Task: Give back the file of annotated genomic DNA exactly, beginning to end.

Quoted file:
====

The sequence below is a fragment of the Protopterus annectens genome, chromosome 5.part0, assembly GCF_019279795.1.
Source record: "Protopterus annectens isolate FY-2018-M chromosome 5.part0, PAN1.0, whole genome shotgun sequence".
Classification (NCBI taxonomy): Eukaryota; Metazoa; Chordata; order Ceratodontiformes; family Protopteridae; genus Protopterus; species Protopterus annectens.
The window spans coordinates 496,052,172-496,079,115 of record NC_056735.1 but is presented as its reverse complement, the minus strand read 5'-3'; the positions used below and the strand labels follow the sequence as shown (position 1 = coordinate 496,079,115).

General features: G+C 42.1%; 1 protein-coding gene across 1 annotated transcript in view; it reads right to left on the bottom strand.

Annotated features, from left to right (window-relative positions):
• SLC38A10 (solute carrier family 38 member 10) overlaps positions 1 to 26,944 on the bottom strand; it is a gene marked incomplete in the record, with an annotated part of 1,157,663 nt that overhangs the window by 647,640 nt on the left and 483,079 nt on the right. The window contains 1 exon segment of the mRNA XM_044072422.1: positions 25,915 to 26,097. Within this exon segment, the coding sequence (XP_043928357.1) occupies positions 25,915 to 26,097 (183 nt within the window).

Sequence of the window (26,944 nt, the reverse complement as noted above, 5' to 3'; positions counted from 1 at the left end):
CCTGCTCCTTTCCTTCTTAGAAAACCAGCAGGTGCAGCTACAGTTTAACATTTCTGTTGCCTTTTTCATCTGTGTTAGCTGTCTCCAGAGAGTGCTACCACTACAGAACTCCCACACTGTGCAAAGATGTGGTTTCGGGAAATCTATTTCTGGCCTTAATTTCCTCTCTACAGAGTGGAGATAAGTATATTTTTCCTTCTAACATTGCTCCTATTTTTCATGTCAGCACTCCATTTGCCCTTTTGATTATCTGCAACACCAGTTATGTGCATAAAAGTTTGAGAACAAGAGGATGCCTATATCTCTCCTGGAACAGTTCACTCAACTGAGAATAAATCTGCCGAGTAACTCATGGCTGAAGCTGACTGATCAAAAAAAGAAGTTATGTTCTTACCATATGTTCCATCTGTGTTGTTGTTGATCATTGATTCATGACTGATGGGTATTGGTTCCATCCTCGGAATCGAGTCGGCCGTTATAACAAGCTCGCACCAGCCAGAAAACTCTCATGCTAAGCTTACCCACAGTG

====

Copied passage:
The sequence below is a fragment of the Protopterus annectens genome, chromosome 5.part0, assembly GCF_019279795.1.
Source record: "Protopterus annectens isolate FY-2018-M chromosome 5.part0, PAN1.0, whole genome shotgun sequence".
Classification (NCBI taxonomy): Eukaryota; Metazoa; Chordata; order Ceratodontiformes; family Protopteridae; genus Protopterus; species Protopterus annectens.
The window spans coordinates 496,052,172-496,079,115 of record NC_056735.1 but is presented as its reverse complement, the minus strand read 5'-3'; the positions used below and the strand labels follow the sequence as shown (position 1 = coordinate 496,079,115).

General features: G+C 42.1%; 1 protein-coding gene across 1 annotated transcript in view; it reads right to left on the bottom strand.

Annotated features, from left to right (window-relative positions):
• SLC38A10 (solute carrier family 38 member 10) overlaps positions 1 to 26,944 on the bottom strand; it is a gene marked incomplete in the record, with an annotated part of 1,157,663 nt that overhangs the window by 647,640 nt on the left and 483,079 nt on the right. The window contains 1 exon segment of the mRNA XM_044072422.1: positions 25,915 to 26,097. Within this exon segment, the coding sequence (XP_043928357.1) occupies positions 25,915 to 26,097 (183 nt within the window).

Sequence of the window (26,944 nt, the reverse complement as noted above, 5' to 3'; positions counted from 1 at the left end):
CCTGCTCCTTTCCTTCTTAGAAAACCAGCAGGTGCAGCTACAGTTTAACATTTCTGTTGCCTTTTTCATCTGTGTTAGCTGTCTCCAGAGAGTGCTACCACTACAGAACTCCCACACTGTGCAAAGATGTGGTTTCGGGAAATCTATTTCTGGCCTTAATTTCCTCTCTACAGAGTGGAGATAAGTATATTTTTCCTTCTAACATTGCTCCTATTTTTCATGTCAGCACTCCATTTGCCCTTTTGATTATCTGCAACACCAGTTATGTGCATAAAAGTTTGAGAACAAGAGGATGCCTATATCTCTCCTGGAACAGTTCACTCAACTGAGAATAAATCTGCCGAGTAACTCATGGCTGAAGCTGACTGATCAAAAAAAGAAGTTATGTTCTTACCATATGTTCCATCTGTGTTGTTGTTGATCATTGATTCATGACTGATGGGTATTGGTTCCATCCTCGGAATCGAGTCGGCCGTTATAACAAGCTCGCACCAGCCAGAAAACTCTCATGCTAAGCTTACCCACAGTG